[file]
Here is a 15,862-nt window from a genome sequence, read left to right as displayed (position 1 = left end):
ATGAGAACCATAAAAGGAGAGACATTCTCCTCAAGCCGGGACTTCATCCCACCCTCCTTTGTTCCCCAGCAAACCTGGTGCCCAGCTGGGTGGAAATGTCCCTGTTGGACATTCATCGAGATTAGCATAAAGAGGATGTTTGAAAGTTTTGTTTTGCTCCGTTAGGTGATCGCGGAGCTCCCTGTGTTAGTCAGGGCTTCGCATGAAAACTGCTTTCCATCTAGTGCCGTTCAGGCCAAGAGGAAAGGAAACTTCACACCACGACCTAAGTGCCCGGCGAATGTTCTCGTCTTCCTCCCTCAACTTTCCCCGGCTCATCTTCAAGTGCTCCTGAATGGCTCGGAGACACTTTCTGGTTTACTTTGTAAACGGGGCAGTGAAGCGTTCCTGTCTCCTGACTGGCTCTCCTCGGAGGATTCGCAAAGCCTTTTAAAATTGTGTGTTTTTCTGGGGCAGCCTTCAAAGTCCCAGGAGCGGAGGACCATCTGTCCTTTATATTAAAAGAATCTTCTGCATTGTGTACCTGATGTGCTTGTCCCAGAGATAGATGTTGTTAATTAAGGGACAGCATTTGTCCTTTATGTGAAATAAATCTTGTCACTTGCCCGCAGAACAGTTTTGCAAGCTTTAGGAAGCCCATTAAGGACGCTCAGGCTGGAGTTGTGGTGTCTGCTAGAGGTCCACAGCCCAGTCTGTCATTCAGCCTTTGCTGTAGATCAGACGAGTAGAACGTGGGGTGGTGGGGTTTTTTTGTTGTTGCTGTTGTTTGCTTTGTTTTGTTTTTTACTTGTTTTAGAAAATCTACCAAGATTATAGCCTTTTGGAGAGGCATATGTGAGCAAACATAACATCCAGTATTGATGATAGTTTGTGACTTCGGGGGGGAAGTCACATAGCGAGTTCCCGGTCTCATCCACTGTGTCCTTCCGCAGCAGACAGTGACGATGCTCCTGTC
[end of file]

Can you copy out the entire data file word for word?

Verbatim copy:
Here is a 15,862-nt window from a genome sequence, read left to right as displayed (position 1 = left end):
ATGAGAACCATAAAAGGAGAGACATTCTCCTCAAGCCGGGACTTCATCCCACCCTCCTTTGTTCCCCAGCAAACCTGGTGCCCAGCTGGGTGGAAATGTCCCTGTTGGACATTCATCGAGATTAGCATAAAGAGGATGTTTGAAAGTTTTGTTTTGCTCCGTTAGGTGATCGCGGAGCTCCCTGTGTTAGTCAGGGCTTCGCATGAAAACTGCTTTCCATCTAGTGCCGTTCAGGCCAAGAGGAAAGGAAACTTCACACCACGACCTAAGTGCCCGGCGAATGTTCTCGTCTTCCTCCCTCAACTTTCCCCGGCTCATCTTCAAGTGCTCCTGAATGGCTCGGAGACACTTTCTGGTTTACTTTGTAAACGGGGCAGTGAAGCGTTCCTGTCTCCTGACTGGCTCTCCTCGGAGGATTCGCAAAGCCTTTTAAAATTGTGTGTTTTTCTGGGGCAGCCTTCAAAGTCCCAGGAGCGGAGGACCATCTGTCCTTTATATTAAAAGAATCTTCTGCATTGTGTACCTGATGTGCTTGTCCCAGAGATAGATGTTGTTAATTAAGGGACAGCATTTGTCCTTTATGTGAAATAAATCTTGTCACTTGCCCGCAGAACAGTTTTGCAAGCTTTAGGAAGCCCATTAAGGACGCTCAGGCTGGAGTTGTGGTGTCTGCTAGAGGTCCACAGCCCAGTCTGTCATTCAGCCTTTGCTGTAGATCAGACGAGTAGAACGTGGGGTGGTGGGGTTTTTTTGTTGTTGCTGTTGTTTGCTTTGTTTTGTTTTTTACTTGTTTTAGAAAATCTACCAAGATTATAGCCTTTTGGAGAGGCATATGTGAGCAAACATAACATCCAGTATTGATGATAGTTTGTGACTTCGGGGGGGAAGTCACATAGCGAGTTCCCGGTCTCATCCACTGTGTCCTTCCGCAGCAGACAGTGACGATGCTCCTGTC